Even with genetic tests the value of the in-depth family history is still crucial…
The entire article is fascinating an definitely important to understand the limitations and the benefits genetic tests have.
Although Murphy’s surroundings may be old-fashioned, his practice is not. Murphy, a board-certified internist who writes a blog called The Gene Sherpa, is one of a small minority of doctors who use genetic tests to help manage their patients’ care.
“The majority of people we see have a very strong family history of X, Y or Z disease,” says Murphy, who’ll be 34 this week. He doesn’t bring up genetic testing until after taking a detailed personal and family medical history and assessing such risk factors as cholesterol and blood pressure. “I tell them there are lots of ways to dig deeper. Then I also tell them the limitations.”
“We have way more data than we have knowledge,” says Clay Marsh, a lung and critical-care doctor who directs the Center for Personalized Health Care at The Ohio State University College of Medicine in Columbus. “The biology is struggling to keep up with the technology.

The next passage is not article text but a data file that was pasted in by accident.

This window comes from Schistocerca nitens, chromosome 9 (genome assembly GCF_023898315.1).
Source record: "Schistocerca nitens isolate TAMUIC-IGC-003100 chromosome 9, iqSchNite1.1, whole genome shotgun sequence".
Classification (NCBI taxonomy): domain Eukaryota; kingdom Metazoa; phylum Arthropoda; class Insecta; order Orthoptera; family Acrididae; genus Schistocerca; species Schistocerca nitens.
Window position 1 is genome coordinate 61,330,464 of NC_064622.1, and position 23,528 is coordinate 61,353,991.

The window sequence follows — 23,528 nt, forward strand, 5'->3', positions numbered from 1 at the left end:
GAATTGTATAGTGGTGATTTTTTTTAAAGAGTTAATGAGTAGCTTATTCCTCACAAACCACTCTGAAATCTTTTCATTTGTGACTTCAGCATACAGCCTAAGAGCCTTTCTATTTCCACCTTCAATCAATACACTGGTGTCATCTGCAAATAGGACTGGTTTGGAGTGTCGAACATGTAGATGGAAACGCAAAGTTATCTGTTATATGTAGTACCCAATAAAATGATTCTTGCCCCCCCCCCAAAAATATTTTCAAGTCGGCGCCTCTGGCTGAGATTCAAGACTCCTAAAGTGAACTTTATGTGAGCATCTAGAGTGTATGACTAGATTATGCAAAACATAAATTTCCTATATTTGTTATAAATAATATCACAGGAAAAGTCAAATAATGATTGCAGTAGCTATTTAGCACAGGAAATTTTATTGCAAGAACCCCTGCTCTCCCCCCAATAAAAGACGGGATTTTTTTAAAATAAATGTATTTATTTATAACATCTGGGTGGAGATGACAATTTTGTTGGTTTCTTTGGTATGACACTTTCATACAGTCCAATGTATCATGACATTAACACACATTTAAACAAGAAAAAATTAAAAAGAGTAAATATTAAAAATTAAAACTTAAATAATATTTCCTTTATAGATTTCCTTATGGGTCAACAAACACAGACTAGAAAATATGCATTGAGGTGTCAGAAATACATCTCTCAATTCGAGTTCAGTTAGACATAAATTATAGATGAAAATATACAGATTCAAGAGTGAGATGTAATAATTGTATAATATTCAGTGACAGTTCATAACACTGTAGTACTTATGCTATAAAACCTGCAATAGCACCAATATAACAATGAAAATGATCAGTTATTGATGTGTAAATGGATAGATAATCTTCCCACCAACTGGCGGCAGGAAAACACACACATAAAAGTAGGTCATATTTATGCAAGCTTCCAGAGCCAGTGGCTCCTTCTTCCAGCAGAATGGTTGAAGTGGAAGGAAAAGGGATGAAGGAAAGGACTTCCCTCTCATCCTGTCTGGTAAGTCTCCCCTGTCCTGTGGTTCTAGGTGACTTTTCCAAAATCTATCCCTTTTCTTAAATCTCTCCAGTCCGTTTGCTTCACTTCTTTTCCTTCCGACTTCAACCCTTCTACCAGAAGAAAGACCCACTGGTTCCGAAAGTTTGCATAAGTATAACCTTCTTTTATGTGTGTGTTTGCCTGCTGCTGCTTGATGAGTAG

“Though some diseases, such as sickle cell and cystic fibrosis, are caused by mutations in a single gene, many common conditions arise from the interplay of a variety of genes and lifestyle and environmental factors, not all of which have been identified.
“Having a family history of heart disease increases your risk of heart disease more than some of these (genetic) markers they test for,” Murphy says. “Then, just because you have that marker doesn’t mean that’s what caused the heart disease in your family. That’s one thing I teach residents: No gene is an island.”